Posted on October 23, 2011




Occupy Wall Street is a grassroots protest movement against the lopsided power of corporate America and Wall Street interest in American political and economic life.

It is a movement long overdue, and it will continue to make sense as long as it avoids adopting goals defined by narrow self-interest.

Just as the Tea Party was credible and effective until it became an auxiliary to the Republican Party, so too the Occupy movement can remain credible to the extent that it does not become a front for the Democratic Party or public employee unions.

This movement has gone international with people around the world protesting the powerful financial institutions which brought about the world economic crisis which has continued since 2007.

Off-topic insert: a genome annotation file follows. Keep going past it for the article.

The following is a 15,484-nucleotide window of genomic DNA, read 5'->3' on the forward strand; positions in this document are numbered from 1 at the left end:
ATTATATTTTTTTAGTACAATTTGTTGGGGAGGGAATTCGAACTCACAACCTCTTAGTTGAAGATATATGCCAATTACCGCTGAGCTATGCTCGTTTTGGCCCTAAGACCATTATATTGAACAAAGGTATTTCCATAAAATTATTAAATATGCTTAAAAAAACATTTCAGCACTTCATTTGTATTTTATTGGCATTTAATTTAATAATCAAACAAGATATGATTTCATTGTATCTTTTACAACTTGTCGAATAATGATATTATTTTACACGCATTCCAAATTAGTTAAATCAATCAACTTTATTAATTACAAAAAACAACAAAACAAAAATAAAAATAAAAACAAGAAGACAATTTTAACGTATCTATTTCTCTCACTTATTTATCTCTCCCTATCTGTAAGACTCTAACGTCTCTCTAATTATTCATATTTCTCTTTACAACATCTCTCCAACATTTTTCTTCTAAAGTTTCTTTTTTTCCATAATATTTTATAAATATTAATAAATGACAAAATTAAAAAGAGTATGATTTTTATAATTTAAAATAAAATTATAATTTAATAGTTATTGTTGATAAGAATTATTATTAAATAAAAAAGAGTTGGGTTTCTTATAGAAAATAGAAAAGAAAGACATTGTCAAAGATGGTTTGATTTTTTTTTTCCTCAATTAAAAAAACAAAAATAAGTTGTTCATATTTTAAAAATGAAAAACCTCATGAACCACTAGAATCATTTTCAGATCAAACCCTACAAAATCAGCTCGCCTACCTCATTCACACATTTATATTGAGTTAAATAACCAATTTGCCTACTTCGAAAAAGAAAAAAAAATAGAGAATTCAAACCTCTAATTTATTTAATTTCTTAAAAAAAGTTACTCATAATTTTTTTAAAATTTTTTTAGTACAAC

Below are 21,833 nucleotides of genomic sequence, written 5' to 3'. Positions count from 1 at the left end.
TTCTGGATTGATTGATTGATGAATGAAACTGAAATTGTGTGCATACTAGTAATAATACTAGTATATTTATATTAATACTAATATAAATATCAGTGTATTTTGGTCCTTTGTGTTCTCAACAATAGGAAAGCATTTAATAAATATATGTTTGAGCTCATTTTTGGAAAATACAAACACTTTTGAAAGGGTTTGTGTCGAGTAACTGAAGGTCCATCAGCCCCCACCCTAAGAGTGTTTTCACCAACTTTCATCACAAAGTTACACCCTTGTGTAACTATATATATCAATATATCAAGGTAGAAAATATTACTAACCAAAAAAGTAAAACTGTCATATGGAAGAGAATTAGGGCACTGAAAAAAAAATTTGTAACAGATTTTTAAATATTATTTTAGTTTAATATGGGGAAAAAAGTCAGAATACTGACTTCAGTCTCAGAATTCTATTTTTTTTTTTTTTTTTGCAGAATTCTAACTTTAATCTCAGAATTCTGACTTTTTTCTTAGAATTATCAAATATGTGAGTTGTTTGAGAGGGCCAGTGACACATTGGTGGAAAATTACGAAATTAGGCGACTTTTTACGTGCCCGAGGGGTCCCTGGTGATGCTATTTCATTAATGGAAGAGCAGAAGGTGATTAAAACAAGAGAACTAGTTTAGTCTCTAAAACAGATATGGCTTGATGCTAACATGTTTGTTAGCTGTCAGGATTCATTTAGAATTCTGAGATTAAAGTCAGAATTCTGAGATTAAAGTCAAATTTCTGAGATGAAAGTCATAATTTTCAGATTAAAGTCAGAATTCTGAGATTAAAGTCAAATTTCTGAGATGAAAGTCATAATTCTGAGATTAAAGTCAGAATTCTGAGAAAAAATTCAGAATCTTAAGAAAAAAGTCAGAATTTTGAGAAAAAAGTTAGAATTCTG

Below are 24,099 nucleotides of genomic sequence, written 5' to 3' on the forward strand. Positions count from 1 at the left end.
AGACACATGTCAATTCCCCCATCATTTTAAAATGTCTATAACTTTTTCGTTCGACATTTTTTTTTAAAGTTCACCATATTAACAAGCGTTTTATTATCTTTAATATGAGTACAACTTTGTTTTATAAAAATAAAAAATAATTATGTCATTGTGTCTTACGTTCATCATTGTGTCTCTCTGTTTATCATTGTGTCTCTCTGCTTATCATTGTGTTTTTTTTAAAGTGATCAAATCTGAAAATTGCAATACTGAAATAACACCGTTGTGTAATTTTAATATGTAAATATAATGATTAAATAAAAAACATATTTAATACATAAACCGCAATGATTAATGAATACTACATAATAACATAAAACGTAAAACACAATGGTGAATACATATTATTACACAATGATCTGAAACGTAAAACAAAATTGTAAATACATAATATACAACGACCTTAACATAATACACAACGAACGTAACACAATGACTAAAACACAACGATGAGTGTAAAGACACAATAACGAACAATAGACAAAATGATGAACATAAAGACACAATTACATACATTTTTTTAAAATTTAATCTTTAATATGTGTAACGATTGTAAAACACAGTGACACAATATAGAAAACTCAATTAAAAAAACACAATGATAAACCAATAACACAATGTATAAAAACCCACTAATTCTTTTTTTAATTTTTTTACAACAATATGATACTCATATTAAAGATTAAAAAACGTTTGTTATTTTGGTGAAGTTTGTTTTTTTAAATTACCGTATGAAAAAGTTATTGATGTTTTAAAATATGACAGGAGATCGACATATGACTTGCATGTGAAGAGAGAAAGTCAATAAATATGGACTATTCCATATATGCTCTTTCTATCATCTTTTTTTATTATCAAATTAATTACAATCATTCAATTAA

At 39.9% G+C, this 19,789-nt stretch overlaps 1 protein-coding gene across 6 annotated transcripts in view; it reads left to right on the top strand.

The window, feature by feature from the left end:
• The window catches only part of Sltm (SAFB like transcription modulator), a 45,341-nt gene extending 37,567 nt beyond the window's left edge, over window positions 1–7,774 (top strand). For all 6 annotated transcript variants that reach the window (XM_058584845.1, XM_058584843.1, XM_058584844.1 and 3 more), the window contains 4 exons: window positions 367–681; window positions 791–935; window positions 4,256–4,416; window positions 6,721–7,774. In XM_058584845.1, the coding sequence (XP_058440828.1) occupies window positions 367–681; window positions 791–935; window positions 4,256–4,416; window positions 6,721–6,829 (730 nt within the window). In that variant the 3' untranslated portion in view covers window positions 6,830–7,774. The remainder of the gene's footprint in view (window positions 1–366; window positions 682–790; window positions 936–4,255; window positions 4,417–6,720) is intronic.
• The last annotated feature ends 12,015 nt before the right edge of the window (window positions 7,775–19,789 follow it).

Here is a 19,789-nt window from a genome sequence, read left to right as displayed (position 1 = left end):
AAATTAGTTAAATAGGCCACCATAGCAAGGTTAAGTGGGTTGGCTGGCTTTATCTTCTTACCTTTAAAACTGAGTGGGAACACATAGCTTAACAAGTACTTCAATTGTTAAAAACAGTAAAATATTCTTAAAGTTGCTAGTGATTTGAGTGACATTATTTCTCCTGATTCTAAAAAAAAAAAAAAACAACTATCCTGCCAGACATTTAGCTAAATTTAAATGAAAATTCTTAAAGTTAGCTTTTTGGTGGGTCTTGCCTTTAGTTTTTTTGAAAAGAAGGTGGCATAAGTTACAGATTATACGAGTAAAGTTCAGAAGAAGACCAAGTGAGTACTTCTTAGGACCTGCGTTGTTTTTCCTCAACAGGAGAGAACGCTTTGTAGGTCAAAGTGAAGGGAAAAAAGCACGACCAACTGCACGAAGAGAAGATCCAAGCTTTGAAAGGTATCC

The movement’s driving force in America is a gut-level outrage toward Wall Street excesses, and this is justifiable. Our tax dollars bailed out Wall Street, but 99 percent of us have not seen any improvement in  our economic lives. Ordinary Americans believe the system is rigged, and we want economic justice.

And while the Occupiers may not represent 99 percent of Americans, they cannot be explained away as kids and kooks. House Majority Leader Eric Cantor (R-Va.) is clueless when he dismisses the protesters as “growing mobs.”

If you believe the movement is about “give me, give me,” you’ve lost sight of its purpose.

It is about changing the system, and giving a voice for the people in Washington, D.C.; not to special interests. It is about getting the little guy in a position so that he can afford to run and be elected to office.

It means rooting out the entrenched and corrupted officials, and it means campaign finance reform.

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